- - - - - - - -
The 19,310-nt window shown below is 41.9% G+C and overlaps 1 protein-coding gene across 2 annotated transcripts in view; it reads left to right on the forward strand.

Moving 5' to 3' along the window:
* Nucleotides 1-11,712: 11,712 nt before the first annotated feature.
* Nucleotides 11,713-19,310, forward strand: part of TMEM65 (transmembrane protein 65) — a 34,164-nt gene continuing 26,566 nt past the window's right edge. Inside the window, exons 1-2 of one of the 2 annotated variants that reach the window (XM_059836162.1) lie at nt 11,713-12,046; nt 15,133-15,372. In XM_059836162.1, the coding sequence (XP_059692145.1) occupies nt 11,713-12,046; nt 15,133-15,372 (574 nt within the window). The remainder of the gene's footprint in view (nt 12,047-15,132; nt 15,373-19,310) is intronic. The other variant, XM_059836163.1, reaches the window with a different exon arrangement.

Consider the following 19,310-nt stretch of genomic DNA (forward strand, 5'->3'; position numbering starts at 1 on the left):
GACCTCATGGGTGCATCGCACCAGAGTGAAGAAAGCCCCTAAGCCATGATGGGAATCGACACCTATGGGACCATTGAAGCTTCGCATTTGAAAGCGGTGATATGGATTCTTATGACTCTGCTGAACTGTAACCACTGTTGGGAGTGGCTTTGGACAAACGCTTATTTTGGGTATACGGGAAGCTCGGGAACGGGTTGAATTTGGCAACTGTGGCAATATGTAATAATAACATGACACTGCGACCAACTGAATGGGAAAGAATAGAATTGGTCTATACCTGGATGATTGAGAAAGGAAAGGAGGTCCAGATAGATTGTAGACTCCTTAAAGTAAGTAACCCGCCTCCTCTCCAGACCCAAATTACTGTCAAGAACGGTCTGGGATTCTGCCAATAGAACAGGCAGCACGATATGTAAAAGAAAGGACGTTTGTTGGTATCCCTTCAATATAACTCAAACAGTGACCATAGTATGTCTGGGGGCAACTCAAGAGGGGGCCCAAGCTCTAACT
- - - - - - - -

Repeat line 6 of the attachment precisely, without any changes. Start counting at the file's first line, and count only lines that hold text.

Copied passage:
GACCTCATGGGTGCATCGCACCAGAGTGAAGAAAGCCCCTAAGCCATGATGGGAATCGACACCTATGGGACCATTGAAGCTTCGCATTTGAAAGCGGTGATATGGATTCTTATGACTCTGCTGAACTGTAACCACTGTTGGGAGTGGCTTTGGACAAACGCTTATTTTGGGTATACGGGAAGCTCGGGAACGGGTTGAATTTGGCAACTGTGGCAATATGTAATAATAACATGACACTGCGACCAACTGAATGGGAAAGAATAGAATTGGTCTATACCTGGATGATTGAGAAAGGAAAGGAGGTCCAGATAGATTGTAGACTCCTTAAAGTAAGTAACCCGCCTCCTCTCCAGACCCAAATTACTGTCAAGAACGGTCTGGGATTCTGCCAATAGAACAGGCAGCACGATATGTAAAAGAAAGGACGTTTGTTGGTATCCCTTCAATATAACTCAAACAGTGACCATAGTATGTCTGGGGGCAACTCAAGAGGGGGCCCAAGCTCTAACT